Not necessarily, based on PwC business research around Brexit. Dependent on the type of new business, some will be more directly affected than others by Brexit, such as:
Businesses which import either materials or finished goods are likely to find their costs will increase in the short term (dependent on the currency in which they are paying), although in the longer term exchange rates are likely to settle down
Businesses which export goods into both into the EU and elsewhere will benefit from
the devalued pound because their goods will be cheaper for their customers
Businesses in the UK tourism industry will benefit from the likely boom in visitors for the same reason
Many types of business which rely on a local customer base are likely to be highly insulated from the short term effects of Brexit and hence the number of these businesses is likely to grow
It is important not to forget that uncertainty also creates opportunity, and that many entrepreneurs will view Brexit as an opportunity to develop new products and services and new ways to service the UK and international markets profitability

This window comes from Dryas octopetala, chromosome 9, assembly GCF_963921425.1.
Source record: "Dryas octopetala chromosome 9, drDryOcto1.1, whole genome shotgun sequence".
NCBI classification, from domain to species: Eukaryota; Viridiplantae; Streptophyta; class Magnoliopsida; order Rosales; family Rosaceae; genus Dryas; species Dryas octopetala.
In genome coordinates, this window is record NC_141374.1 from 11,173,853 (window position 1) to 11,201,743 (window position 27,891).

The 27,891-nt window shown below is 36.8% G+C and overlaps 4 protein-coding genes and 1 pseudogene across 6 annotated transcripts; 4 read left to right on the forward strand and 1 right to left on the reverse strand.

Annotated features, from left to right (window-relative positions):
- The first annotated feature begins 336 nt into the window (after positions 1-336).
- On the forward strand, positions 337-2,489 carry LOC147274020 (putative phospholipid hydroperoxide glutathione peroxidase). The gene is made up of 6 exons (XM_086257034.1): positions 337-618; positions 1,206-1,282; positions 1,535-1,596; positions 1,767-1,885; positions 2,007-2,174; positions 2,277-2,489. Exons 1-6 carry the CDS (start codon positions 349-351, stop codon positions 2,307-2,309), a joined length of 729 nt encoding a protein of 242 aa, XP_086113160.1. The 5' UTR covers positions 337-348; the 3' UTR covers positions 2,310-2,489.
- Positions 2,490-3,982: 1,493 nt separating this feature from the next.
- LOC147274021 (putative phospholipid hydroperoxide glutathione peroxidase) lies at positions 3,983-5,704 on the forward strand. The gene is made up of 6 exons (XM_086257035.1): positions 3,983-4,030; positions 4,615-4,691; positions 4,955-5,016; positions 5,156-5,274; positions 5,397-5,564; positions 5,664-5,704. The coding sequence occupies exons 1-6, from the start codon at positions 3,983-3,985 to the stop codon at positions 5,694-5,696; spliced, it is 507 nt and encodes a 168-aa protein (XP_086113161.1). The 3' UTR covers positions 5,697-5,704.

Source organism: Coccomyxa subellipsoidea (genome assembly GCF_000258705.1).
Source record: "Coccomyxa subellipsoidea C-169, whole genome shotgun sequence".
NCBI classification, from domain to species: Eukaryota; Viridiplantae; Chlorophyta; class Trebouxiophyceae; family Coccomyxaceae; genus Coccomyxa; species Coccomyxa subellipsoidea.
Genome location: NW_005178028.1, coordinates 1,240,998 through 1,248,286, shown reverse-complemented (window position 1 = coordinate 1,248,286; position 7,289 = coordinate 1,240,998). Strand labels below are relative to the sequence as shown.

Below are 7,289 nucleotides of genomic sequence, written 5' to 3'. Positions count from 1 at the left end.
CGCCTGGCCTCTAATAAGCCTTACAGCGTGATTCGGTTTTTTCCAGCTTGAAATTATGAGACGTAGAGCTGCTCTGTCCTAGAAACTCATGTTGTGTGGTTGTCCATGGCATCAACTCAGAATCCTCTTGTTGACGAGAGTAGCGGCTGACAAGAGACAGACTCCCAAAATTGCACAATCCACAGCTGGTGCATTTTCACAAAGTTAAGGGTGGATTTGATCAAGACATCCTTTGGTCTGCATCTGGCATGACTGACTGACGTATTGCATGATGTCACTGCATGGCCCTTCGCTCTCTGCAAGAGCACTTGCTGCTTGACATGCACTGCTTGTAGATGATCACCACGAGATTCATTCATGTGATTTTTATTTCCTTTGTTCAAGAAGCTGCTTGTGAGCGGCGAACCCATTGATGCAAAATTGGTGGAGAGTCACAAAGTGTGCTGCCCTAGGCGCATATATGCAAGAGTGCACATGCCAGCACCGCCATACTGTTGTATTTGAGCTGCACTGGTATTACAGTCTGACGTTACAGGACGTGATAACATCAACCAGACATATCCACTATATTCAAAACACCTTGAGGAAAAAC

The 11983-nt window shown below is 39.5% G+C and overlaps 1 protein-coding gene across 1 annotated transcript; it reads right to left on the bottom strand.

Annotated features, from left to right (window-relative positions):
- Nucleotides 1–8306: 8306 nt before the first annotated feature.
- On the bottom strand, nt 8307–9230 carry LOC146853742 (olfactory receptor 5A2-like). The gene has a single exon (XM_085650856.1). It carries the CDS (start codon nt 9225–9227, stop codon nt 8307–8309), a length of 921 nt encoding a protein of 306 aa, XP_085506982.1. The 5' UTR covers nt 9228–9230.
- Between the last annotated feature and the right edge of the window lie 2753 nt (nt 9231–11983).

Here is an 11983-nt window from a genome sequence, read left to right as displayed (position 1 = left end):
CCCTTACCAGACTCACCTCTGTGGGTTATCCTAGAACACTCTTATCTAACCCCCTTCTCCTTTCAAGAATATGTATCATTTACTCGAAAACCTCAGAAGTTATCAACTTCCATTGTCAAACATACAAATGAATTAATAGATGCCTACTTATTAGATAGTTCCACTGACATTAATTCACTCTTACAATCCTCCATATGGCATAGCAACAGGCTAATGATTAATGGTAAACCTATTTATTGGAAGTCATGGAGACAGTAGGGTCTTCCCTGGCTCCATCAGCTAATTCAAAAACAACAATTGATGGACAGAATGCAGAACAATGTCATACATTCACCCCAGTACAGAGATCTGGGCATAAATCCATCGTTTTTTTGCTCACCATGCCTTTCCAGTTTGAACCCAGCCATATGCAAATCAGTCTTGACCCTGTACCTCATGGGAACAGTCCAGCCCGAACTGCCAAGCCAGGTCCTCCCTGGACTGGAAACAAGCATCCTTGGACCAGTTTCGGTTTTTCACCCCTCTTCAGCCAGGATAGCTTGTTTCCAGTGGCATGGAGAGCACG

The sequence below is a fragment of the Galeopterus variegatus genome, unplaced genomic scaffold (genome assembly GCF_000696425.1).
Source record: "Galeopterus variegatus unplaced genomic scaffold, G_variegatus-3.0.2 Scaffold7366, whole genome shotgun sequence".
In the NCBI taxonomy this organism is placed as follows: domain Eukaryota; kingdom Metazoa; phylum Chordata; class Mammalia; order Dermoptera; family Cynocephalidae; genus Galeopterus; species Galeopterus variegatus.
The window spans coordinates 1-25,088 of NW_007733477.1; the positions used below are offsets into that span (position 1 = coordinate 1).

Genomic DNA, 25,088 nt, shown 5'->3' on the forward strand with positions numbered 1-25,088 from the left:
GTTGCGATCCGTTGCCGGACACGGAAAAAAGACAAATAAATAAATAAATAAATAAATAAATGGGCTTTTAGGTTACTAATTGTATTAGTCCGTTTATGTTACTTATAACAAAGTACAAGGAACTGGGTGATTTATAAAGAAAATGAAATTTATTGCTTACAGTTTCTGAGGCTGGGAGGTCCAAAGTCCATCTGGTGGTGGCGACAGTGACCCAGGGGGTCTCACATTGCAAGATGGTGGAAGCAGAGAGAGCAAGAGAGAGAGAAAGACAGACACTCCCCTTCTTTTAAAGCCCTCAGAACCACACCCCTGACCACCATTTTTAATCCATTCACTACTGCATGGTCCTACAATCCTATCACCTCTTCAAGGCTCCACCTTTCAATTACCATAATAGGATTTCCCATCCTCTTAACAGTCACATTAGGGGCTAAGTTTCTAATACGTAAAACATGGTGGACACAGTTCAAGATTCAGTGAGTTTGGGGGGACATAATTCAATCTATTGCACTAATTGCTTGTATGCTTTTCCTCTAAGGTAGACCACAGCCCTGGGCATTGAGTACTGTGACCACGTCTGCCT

(3) What advice would you have for business leaders that have pumped the brakes on plans to take the company forward as Britain moves forward with plans to leave the EU?
Brexit has resulted in some risks but has also resulted in opportunities which the best-run SMEs will be able to capitalise on. Whilst all businesses should proceed with caution, those that do nothing for the next two years – the time it will take to formally exit the EU – will be left standing by those innovative businesses which continue to adapt and take advantage of the changing political and economic landscape.
(4) PwC business research found, this month, that despite the volatile state of sterling, Brits are keen to book a holiday as a spending priority. Given that travel businesses look set to benefit from this trend, how can they stand out from rivals?
By helping customers to lock in the price now by encouraging them to pay upfront, and eliminating currency fluctuations in foreign supplier payments through forward contracts or keeping funds in a Euro/USD bank account.
(5) Which other sectors look to benefit from consumer spending?
UK tourism, as a result of the expected increase in overseas visitors due to the devaluation of the pound and the rise of staycation by Britons impacted by the volatility of sterling.